These processes, which lead to the final step of marketing and distribution, usually take from eight to twelve years from the time the first cross is made. Therefore, development of new cultivars is a time-consuming process that requires precise forward planning, efficient use of resources, and a minimum of changes in direction.
A most difficult task is the identification of individuals that are genetically superior, because for most traits the true genotypic value is masked by other confounding plant traits or environmental factors. One method of identifying a superior plant is to observe its performance relative to other experimental plants and to a widely grown standard cultivar. If a single observation is inconclusive, replicated observations provide a better estimate of its genetic worth.
The goal of plant breeding is to develop new, unique and superior corn inbred lines and hybrids. The breeder initially selects and crosses two or more parental lines, followed by repeated selfing and selection, producing many new genetic combinations. The breeder can theoretically generate billions of different genetic combinations via crossing, selfing and mutations. The breeder has no direct control at the cellular level. Therefore, two breeders will never develop the same line, or even very similar lines, having the same corn traits.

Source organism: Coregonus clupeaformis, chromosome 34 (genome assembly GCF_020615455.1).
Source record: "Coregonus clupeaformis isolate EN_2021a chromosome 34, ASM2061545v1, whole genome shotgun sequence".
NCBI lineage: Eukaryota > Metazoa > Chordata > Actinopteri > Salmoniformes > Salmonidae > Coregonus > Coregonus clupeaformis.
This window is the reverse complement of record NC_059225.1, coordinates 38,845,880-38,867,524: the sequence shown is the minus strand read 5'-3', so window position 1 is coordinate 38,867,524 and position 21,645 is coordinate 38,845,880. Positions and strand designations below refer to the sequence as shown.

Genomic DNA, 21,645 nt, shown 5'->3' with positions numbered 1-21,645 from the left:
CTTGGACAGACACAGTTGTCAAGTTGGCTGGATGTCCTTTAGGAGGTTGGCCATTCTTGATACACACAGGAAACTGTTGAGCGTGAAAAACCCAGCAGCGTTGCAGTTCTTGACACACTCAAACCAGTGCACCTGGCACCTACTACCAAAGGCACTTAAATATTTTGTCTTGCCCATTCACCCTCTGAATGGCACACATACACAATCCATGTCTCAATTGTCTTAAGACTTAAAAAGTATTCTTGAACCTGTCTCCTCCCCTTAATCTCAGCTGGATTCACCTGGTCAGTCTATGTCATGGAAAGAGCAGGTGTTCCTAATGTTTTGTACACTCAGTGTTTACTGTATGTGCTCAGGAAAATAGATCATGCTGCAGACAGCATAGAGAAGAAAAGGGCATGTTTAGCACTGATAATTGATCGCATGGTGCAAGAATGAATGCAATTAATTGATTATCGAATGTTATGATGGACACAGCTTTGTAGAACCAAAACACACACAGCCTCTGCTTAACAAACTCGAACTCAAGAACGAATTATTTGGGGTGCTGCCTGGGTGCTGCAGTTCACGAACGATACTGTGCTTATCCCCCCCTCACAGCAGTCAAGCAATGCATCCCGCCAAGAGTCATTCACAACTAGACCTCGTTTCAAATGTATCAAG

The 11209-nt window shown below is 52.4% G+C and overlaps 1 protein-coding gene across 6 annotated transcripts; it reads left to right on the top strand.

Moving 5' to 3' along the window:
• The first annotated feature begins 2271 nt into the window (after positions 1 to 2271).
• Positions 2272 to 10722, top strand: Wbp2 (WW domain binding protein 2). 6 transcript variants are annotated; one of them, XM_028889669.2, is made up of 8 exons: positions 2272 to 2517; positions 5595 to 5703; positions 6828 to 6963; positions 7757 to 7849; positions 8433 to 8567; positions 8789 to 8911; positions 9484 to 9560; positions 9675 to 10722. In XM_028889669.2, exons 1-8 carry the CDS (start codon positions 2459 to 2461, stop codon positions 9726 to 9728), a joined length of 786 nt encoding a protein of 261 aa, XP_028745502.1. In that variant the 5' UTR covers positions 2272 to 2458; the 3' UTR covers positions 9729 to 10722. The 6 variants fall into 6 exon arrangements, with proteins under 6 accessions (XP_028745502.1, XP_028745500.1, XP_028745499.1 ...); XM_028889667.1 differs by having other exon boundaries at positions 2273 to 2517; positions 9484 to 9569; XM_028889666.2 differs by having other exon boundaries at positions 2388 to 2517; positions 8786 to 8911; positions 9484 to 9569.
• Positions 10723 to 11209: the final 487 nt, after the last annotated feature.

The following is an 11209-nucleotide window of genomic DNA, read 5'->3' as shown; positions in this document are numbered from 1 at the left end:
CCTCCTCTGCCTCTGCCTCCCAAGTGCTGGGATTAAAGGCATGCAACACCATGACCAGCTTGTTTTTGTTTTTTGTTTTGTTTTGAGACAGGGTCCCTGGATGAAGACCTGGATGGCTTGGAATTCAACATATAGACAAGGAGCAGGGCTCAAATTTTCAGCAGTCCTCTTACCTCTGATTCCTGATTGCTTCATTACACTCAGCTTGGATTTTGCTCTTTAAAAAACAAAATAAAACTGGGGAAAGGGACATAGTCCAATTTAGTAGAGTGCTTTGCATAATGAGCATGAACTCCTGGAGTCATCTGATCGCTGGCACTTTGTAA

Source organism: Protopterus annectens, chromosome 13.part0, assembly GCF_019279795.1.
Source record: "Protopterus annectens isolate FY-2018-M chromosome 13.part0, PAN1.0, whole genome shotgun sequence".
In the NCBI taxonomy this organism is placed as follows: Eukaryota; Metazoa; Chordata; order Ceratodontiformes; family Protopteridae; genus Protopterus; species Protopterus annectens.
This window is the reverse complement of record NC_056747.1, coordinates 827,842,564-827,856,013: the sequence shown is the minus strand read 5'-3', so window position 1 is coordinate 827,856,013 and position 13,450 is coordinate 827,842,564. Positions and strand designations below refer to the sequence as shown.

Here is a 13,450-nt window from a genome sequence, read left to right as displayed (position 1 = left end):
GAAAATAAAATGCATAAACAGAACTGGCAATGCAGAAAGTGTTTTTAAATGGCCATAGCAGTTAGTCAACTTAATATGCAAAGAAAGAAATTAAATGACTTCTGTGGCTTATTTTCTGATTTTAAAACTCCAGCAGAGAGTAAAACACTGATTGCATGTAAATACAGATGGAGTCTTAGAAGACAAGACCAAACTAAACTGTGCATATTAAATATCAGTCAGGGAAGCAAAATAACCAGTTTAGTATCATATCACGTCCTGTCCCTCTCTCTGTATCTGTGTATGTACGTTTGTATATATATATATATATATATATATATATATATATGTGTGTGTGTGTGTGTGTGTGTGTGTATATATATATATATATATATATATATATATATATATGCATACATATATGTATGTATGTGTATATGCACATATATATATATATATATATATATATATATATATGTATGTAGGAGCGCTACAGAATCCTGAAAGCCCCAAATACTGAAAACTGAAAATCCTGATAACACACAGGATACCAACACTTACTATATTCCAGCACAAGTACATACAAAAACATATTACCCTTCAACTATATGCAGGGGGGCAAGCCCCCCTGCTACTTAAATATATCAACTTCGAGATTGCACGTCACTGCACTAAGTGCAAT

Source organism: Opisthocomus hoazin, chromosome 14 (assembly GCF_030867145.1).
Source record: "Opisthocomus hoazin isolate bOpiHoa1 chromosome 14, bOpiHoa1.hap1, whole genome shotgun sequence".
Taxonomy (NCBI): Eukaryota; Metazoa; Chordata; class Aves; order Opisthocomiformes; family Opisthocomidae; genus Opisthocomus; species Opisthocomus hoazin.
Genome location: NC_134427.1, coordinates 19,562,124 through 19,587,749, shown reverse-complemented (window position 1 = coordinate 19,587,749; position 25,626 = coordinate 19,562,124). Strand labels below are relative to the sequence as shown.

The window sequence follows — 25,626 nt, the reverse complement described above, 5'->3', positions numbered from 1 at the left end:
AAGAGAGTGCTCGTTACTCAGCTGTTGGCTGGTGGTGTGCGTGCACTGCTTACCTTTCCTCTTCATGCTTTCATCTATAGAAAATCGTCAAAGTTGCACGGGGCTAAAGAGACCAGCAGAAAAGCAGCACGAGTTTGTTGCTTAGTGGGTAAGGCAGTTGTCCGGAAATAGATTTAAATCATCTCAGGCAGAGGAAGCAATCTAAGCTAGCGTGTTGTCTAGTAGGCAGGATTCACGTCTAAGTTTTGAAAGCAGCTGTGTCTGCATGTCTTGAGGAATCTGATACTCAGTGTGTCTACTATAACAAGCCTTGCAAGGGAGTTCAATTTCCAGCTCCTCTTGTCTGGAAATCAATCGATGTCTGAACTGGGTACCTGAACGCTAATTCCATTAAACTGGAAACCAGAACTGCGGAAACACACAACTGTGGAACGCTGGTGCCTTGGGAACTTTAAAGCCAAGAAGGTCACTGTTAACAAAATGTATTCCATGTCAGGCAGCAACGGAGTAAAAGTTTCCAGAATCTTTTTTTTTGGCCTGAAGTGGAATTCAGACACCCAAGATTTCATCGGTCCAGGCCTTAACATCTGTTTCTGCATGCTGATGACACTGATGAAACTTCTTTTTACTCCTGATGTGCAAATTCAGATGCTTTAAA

Each year, the plant breeder selects the germplasm to advance to the next generation. This germplasm is grown under unique and different geographical, climatic and soil conditions, and further selections are then made, during and at the end of the growing season. The inbred lines which are developed are unpredictable. This unpredictability is because the breeder's selection occurs in unique environments, with no control at the DNA level (using conventional breeding procedures), and with millions of different possible genetic combinations being generated. A breeder of ordinary skill in the art cannot predict the final resulting lines he develops, except possibly in a very gross and general fashion. The same breeder cannot produce the same line twice by using the exact same original parents and the same selection techniques. This unpredictability results in the expenditure of large research monies to develop a superior new corn inbred line.
The development of commercial corn hybrids requires the development of homozygous inbred lines, the crossing of these lines, and the evaluation of the crosses. Pedigree breeding and recurrent selection breeding methods are used to develop inbred lines from breeding populations. Breeding programs combine desirable traits from two or more inbred lines or various broad-based sources into breeding pools from which inbred lines are developed by selfing and selection of desired phenotypes. The new inbreds are crossed with other inbred lines and the hybrids from these crosses are evaluated to determine which have commercial potential.